PEMBROKE — Scott Bigelow, the public information officer at The University of North Carolina at Pembroke, described the late Maya Angelou’s appearance at the college in 2002 as an unforgettable experience.
“The demand was incredible for her,” he said. “She was a show; it was a performance, not a speaking engagement … . It was wonderful. She sang, recited poetry, danced and cried — and people cried with her. It was very moving.”
The celebrated author, feminist icon and civil rights crusader died Wednesday at the age of 86 in her home in Winston-Salem.
Born in St. Louis on April 4, 1928, Angelou is perhaps best known for her bestselling 1969 memoir “I Know Why the Caged Bird Sings,” the first in a series of autobiographies chronicling her tumultuous upbringing in the Jim Crow South.
Angelou worked closely with the Rev. Martin Luther King Jr., Malcolm X and other figureheads of the Civil Rights Movement in the 1960s, and in 2011 received the Presidential Medal of Freedom — the nation’s highest civilian award.
Angelou, who taught American studies at Wake Forest University for a number of years, paid a visit to UNCP on Feb. 26, 2002, as part of the college’s long-running Distinguished Speaker series.
Her appearance drew a record audience for a distinguished speaker, according to Bigelow. So many people turned out that Angelou had to be moved from the Givens Performing Arts Center to the Jones Athletic Complex in order accommodate the crowd.
Those who couldn’t squeeze inside the stadium watched Angelou’s speech on closed circuit television inside the University Center Lounge.
Abdul Ghaffar, who served as the university’s director of Student Activities from 1993 until 2006, booked Angelou and communicated with her in the months leading up to her visit. He recalled the legendary writer having a highly approachable and compassionate personality.
“She came in on a private bus from Winston-Salem and we didn’t really know what to expect,” Ghaffar said. “I can unequivocally say that she was the most dynamic speaker we’ve had at the university. College-age students have seen a lot and experienced a lot, so you don’t get many speakers who can make them laugh and cry and experience a whole gamut of emotions like she did. Everybody was extremely interested in everything she had to say.”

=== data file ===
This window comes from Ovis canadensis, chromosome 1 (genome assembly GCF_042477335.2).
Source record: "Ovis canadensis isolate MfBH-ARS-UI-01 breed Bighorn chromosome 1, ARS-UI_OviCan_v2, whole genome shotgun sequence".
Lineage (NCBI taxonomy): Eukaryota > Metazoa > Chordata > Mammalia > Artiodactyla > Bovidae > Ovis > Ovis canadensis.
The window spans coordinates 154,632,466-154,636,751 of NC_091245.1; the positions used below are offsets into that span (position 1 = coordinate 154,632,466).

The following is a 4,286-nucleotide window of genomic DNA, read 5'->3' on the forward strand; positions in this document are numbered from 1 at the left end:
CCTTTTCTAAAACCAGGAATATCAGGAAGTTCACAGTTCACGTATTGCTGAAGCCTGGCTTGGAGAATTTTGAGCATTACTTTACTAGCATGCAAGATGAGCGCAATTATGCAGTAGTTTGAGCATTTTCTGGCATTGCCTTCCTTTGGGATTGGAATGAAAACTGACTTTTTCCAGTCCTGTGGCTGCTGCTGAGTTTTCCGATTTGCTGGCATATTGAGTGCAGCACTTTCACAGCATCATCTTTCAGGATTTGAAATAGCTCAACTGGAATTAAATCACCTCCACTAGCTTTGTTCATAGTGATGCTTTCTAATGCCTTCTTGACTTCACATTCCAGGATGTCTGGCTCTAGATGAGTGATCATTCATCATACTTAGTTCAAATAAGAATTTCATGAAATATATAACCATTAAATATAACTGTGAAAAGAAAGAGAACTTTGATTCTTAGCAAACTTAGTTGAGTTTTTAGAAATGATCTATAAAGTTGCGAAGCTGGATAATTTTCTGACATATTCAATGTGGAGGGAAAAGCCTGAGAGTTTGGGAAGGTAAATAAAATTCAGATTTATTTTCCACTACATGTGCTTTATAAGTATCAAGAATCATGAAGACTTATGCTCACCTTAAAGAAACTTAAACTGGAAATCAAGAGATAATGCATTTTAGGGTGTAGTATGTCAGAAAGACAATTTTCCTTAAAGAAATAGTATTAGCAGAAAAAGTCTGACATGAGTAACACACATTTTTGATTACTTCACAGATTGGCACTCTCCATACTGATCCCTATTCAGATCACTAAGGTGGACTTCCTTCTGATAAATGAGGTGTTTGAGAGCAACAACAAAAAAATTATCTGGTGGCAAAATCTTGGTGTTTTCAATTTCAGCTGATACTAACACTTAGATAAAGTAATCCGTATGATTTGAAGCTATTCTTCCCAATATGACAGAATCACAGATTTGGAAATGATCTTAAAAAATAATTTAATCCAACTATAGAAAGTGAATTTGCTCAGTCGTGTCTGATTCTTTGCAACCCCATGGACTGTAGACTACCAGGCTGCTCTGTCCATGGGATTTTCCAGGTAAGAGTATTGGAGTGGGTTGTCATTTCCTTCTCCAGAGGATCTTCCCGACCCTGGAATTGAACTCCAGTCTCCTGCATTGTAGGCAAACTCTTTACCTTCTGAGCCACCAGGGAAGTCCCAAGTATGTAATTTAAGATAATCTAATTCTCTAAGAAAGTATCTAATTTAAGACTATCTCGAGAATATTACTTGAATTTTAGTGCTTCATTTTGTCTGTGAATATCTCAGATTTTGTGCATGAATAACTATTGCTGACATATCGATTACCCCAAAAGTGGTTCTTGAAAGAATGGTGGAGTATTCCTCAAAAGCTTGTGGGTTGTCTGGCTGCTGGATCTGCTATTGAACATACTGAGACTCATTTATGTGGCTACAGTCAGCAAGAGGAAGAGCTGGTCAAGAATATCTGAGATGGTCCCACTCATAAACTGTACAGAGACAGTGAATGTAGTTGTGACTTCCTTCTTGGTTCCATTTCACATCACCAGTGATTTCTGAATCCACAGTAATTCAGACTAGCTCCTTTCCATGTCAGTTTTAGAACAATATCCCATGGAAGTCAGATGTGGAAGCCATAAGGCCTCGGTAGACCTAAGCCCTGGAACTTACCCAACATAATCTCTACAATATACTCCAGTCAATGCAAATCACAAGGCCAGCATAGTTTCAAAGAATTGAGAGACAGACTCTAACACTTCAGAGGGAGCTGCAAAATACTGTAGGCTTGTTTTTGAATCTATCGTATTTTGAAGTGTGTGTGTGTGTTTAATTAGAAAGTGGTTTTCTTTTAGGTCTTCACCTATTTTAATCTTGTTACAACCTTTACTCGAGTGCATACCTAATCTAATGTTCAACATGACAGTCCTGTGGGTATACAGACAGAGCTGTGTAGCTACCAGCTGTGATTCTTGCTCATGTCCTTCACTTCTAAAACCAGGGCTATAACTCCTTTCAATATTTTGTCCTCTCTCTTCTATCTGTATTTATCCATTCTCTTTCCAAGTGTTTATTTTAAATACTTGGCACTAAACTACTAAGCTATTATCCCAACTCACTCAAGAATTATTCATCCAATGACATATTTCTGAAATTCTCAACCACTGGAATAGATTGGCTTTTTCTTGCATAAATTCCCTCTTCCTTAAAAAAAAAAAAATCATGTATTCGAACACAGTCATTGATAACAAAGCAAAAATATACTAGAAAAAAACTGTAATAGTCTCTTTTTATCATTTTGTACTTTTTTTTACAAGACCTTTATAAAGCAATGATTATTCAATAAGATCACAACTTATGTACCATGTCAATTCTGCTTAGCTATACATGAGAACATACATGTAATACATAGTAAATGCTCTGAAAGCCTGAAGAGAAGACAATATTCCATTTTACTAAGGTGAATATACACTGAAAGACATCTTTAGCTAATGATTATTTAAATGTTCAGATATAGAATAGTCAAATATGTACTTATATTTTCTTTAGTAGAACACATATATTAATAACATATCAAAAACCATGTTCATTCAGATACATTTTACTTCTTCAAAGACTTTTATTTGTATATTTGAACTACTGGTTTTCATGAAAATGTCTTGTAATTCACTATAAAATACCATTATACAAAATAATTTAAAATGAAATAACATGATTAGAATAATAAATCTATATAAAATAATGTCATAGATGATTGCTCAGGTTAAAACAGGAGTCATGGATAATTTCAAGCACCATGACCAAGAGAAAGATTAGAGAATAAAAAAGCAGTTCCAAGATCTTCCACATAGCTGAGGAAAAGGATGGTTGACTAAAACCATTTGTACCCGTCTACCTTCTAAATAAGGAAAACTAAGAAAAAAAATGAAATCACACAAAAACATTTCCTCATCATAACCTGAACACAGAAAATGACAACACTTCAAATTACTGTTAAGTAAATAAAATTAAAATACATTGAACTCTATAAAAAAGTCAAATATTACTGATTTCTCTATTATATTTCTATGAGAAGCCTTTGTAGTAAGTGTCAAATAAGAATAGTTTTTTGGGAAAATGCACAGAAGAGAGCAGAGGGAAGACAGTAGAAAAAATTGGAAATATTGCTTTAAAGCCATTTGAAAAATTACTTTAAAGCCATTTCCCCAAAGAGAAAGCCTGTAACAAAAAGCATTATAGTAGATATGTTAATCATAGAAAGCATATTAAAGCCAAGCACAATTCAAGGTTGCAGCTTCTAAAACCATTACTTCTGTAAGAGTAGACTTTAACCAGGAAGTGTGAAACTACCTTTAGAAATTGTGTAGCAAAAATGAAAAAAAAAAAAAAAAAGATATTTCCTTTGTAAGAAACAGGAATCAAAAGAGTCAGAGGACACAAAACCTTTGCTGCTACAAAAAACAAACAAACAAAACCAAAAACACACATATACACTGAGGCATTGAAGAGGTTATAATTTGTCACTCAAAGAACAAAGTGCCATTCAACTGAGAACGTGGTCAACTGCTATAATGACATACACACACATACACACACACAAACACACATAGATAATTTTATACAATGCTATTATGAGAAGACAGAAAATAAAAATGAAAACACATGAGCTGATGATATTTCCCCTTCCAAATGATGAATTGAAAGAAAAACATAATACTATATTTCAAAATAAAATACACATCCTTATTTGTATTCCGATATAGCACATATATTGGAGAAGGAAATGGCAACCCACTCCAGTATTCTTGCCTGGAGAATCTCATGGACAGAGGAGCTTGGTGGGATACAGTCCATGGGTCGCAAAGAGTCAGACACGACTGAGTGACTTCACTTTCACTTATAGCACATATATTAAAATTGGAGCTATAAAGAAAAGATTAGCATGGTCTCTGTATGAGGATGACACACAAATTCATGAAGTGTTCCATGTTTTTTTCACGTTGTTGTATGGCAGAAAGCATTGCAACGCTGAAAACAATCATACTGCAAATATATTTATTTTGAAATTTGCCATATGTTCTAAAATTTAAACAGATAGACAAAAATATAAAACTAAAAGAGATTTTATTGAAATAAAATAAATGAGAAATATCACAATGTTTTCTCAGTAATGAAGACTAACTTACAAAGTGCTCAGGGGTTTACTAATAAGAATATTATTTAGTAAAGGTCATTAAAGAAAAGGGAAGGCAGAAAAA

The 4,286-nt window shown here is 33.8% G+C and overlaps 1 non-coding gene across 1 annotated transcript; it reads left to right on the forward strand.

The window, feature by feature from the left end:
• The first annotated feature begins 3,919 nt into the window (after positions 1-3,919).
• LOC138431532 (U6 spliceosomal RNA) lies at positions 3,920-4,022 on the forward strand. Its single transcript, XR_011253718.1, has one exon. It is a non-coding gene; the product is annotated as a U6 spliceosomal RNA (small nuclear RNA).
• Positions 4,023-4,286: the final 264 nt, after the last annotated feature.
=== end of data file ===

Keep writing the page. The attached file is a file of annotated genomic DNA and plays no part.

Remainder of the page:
Ghaffer said that the event staff was initially worried about the college’s ability to meet Angelou’s expectations, but were put to ease by her trademark humility.
“Her rider was a little scary because of some of the requests,” he said. “We thought it was going to be very difficult but when we got on her bus, she said, ‘Don’t worry about any of that stuff, I just need some water.’”
Ghaffer said that Angelou was not oblivious to how much she meant to the more than 2,600 people who had gathered inside the stadium to hear her speak.
“Talking to her was like sitting down and talking to your grandma. She was friendly, warm and very spiritual. You got the feeling that she was a very special person and she made you feel special,” he said. “But she was also very thoughtful. She never just answered questions quickly; she would think and then speak. She understood the importance of her words. She represented everybody and when she spoke, you could tell that that is what she was aiming to do.”
During her speech, Angelou challenged the audience to stand their ground when faced with “pejoratives.”
“Sometimes I think we climb up the weakest side of the mountain,” she said. “Courage is the most important of all virtues because without it all the other virtues cannot be applied consistently… . Each of us has the possibility to change the world where we are. I will change what I can, and what I can’t, I will try to see a new way, and, maybe, that will change.”
Like countless others, Ghaffer said that he was sad to learn Angelou had passed away.
“It’s a great loss,” he said. “She transcended race, transcended sex, transcended everything. She touched a wide array of people.”
Jaymie Baxley can be reached at 910-272-6146, or on Twitter @Jaymie_Baxley